For by works of the law no human being will be justified in his sight, since through the law comes knowledge of sin. But now the righteousness of God has been manifested apart from the law, although the Law and the Prophets bear witness to it — the righteousness of God through faith in Jesus Christ for all who believe. For there is no distinction: for all have sinned and fall short of the glory of God, and are justified by his grace as a gift, through the redemption that is in Christ Jesus” (Rom 3:20–24).
This was what the Galatians had departed from. They had been enticed back to the works of the law, adding to the gospel of Christ. They had become persuaded that Christians should be circumcised, a work of the flesh, which Paul points out made them a debtor to the whole law and disqualified them from grace.
Yet we know that a person is not justified by works of the law but through faith in Jesus Christ, so we also have believed in Christ Jesus, in order to be justified by faith in Christ and not by works of the law, because by works of the law no one will be justified… For through the law I died to the law, so that I might live to God. I have been crucified with Christ. It is no longer I who live, but Christ who lives in me. And the life I now live in the flesh I live by faith in the Son of God, who loved me and gave himself for me. I do not nullify the grace of God, for if righteousness were through the law, then Christ died for no purpose.
O foolish Galatians! Who has bewitched you? It was before your eyes that Jesus Christ was publicly portrayed as crucified. Let me ask you only this: Did you receive the Spirit by works of the law or by hearing with faith? Are you so foolish? Having begun by the Spirit, are you now being perfected by the flesh? Did you suffer so many things in vain–if indeed it was in vain? Does he who supplies the Spirit to you and works miracles among you do so by works of the law, or by hearing with faith — just as Abraham ‘believed God, and it was counted to him as righteousness’? Know then that it is those of faith who are the sons of Abraham” (Gal 2:16–3:7)
Returning to those opening words from Paul, “For I am not ashamed of the gospel, for it is the power of God for salvation to everyone who believes, to the Jew first and also to the Greek,” we see how the gospel is the power to save both Jew and Gentile. It is precisely because it is a gospel of grace and faith, not of works. Because the power to save is all of God, it is absolutely assured.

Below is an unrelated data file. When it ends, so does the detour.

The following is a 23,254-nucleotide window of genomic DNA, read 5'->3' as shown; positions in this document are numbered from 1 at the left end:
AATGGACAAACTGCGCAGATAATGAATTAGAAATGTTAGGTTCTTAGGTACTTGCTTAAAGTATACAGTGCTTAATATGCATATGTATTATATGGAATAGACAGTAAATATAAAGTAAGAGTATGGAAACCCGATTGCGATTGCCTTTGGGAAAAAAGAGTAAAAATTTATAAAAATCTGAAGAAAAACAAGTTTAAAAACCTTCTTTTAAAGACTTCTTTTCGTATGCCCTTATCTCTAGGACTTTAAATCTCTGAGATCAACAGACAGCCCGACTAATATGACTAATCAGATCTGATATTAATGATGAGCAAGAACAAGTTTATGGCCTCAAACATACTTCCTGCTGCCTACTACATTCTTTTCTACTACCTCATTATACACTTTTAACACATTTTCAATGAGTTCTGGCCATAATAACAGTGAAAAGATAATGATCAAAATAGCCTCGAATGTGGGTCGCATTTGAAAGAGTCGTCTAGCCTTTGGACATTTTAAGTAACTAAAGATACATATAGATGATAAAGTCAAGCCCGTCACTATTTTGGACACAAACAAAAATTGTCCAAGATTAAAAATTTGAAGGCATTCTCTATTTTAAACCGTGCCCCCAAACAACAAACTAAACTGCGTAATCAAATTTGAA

There is therefore now no condemnation for those who are in Christ Jesus. For the law of the Spirit of life has set you free in Christ Jesus from the law of sin and death. For God has done what the law, weakened by the flesh, could not do. By sending his own Son in the likeness of sinful flesh and for sin, he condemned sin in the flesh, in order that the righteous requirement of the law might be fulfilled in us, who walk not according to the flesh but according to the Spirit” (Rom 8:1–4).
To try to add anything to the gospel, to add anything to the work of Christ, is to say that the gospel is not good enough, that the work of Christ is not good enough. It is to make salvation a human accomplishment, which is impossible. It is to base salvation on human works, human “righteousness” which is a garment of filthy rags (Isa 64:6).
The gospel is the power of God for salvation. It is the good news that salvation is in Christ alone, by grace alone, through faith alone. What would the Apostle Paul say to those who subscribe to the Christadelphian Statement of Faith, then, which lists as a Doctrine to be Rejected, #24, “that the Gospel alone will save, without obedience to Christ’s commandments”? This flies in the face of all that Paul says about the gospel. It adds works to the gospel. It makes salvation a human achievement; only those who have obeyed the commandments will be saved. To this a Christadelphian might respond, that they are the commandments of Christ and he did not issue them in vain. That of course is true, and to ignore the commandments and teachings of Christ would be antinomianism, of which, ironically, Paul was accused! (Rom 6:1–2)
Obedience is our loving response to all that Christ has done for us. Obedience doesn’t save us, works don’t save us. Salvation is by grace on the basis of the work of Christ, received by faith. As Paul explains in Ephesians, “For by grace you have been saved through faith. And this is not your own doing; it is the gift of God, not a result of works, so that no one may boast. For we are his workmanship, created in Christ Jesus for good works, which God prepared beforehand, that we should walk in them (Eph 2:8–10). Good works are the response to salvation, not the means of salvation. In Christ Jesus we have been created for good works, enabled by the Spirit to bring forth his fruit.
A Christadelphian might respond, yes, I believe all that, I believe I am saved by grace, not works. In fact, many Christadephians do believe this. They do have the right perspective on the means of salvation, yet that is not what their basis of fellowship states. To become a Christadelphian, in most ecclesias, one has to assent to the Statement of Faith and reject the Doctrines to be Rejected, in order to be baptised and to enjoy fellowship. The Statement of Faith is very detailed; thirty positive affirmations and thirty-six negative affirmations. Some of them are broad and foundational, a number are anachronistic and some are difficult even for many Christadelphians to accept. But to deny that the gospel alone can save, that works are required, is to preach another gospel, and what would Paul say to that?